17.     As part of its efforts to support reconciliation between the communities, UNFICYP, in cooperation with international and local partners, facilitated more than 100 bicommunal events, with the participation of more than 5,000 people. The events, including regular meetings between Greek Cypriot and Turkish Cypriot political party leaders and representatives under the auspices of the Embassy of Slovakia, were held at the Ledra Palace Hotel and other locations in the buffer zone.

18.     On 4 November, UNFICYP facilitated a visit by the representatives of the political parties participating in the Ledra Palace Hotel forum to two villages on each side of the buffer zone in the copper-mining region of Lefke-Skouriotissa. Among the issues of common concern to the political parties is the environmental impact of past mining activities and ways to redress the situation. The bicommunal forum members were accompanied by members of the Technical Committee on the Environment, established in 2008 by the two sides to discuss and help resolve this and related issues. The initiative may lend momentum to other projects already on the agenda of the Technical Committee.

19.     In addition, a variety of bicommunal activities and joint projects have continued to be carried out by UNDP and its local partners, with funding from the European Commission and the United States Agency for International Development (USAID). The work on the UNDP-supported project proposed by the two Nicosia municipalities under the Nicosia Master Plan for the stabilization of buildings at the Ledra Street/Lokmaçı crossing, to which I referred in my previous report (S/2010/264, para. 12), have continued to advance. UNFICYP also continued to support efforts aimed at stabilizing buildings, which have deteriorated over a long period of time and pose a safety hazard, in the buffer zone in central Nicosia.

20.     UNFICYP continued to assist in maintaining good relations and building confidence between the Greek Cypriot and Turkish Cypriot communities in the mixed village of Pyla in the buffer zone. To that end, UNFICYP continued to monitor the long-standing arrangements established between the two communities in Pyla. UNFICYP worked closely with the local leaders of the two communities and assisted in the management of day-to-day affairs through its regular direct communication and mediation role.

21.     The Technical Committee on Cultural Heritage and its advisory board, facilitated by UNFICYP, continued to discuss and plan for the preservation, protection and restoration of immovable cultural heritage throughout the island. The members of the Committee appointed a bicommunal team of specialists to carry out a preliminary survey related to the restoration of a mosque and a church. UNFICYP continued to facilitate access to sites and icons of religious and cultural significance to either community. During the reporting period, UNFICYP facilitated 14 religious and commemorative events which involved crossing the buffer zone in either direction or were held in the buffer zone, with the participation of some 5,650 individuals. Six requests from Greek Cypriots for events in the north were turned down for various reasons, such as the proximity of the event to a military site or the unavailability of the venue owing to its ongoing use, including as a cultural centre or community clinic.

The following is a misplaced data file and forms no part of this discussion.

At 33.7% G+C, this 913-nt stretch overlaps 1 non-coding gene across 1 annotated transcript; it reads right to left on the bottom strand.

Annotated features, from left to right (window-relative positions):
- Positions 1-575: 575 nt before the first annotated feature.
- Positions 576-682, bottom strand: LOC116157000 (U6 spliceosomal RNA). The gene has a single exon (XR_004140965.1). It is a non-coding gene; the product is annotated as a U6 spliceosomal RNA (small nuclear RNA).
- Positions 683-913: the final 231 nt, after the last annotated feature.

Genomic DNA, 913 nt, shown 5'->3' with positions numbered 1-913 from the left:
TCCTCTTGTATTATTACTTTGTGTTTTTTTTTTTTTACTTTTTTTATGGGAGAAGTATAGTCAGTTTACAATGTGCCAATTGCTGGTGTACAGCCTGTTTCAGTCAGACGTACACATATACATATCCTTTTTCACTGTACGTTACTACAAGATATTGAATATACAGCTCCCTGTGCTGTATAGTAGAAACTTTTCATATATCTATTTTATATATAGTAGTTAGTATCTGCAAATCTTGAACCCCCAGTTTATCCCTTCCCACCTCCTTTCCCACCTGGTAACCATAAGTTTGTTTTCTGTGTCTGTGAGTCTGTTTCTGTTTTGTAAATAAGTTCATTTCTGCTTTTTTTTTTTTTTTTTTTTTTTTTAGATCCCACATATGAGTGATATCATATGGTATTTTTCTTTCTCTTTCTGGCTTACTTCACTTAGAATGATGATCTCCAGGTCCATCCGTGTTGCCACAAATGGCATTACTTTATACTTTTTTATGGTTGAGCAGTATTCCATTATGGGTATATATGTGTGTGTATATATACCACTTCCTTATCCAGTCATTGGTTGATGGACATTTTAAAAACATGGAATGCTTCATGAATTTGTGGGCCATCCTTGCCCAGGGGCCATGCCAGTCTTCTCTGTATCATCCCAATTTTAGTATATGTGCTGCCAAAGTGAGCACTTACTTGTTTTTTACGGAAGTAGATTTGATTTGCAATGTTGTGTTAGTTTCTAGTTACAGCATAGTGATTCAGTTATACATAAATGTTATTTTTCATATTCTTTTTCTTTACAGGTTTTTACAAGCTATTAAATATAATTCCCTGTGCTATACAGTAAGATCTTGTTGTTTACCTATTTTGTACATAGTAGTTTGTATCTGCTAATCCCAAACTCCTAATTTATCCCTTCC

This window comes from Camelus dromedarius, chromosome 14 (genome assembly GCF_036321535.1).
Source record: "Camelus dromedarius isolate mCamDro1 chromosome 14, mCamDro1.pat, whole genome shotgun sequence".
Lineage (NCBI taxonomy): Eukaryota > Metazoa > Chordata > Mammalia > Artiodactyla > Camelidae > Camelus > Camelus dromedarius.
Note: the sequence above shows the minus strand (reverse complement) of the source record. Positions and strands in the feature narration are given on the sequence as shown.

22.     The Technical Committee on Crime and Criminal Matters continued to meet regularly with UNFICYP facilitation. On 29 July, the joint communications room moved to its new dedicated premises in the buffer zone, established with financial support from USAID and UNDP. The joint communications room has been functioning on a daily basis since its establishment in May 2009 to facilitate the timely exchange of information on crime and criminal matters. Since the relocation, there has been a substantial increase in the day-to-day operations of the joint communications room and in the number of follow-up enquiries conducted by both sides, leading to more information being provided and exchanged.

23.     UNFICYP continued to foster good working relations with the police services on both sides of the island, which remain cooperative and constructive. This was achieved through daily communication between UNFICYP and the police services from both sides in order to further enhance cooperation and to address operational difficulties within the buffer zone. Following the opening of the Limnitis/Yeşilırmak crossing, United Nations police have assisted in escorting regular convoys transporting Turkish Cypriot civilians and humanitarian supplies through the buffer zone to Kokkina/Erenkoy.

24.     From 4 to 6 June, Pope Benedict XVI paid an official visit to Cyprus. Owing to the fact that the Pope stayed at the Catholic church located in the buffer zone in Nicosia, UNFICYP participated in the planning and implementation of the protection operation during the visit.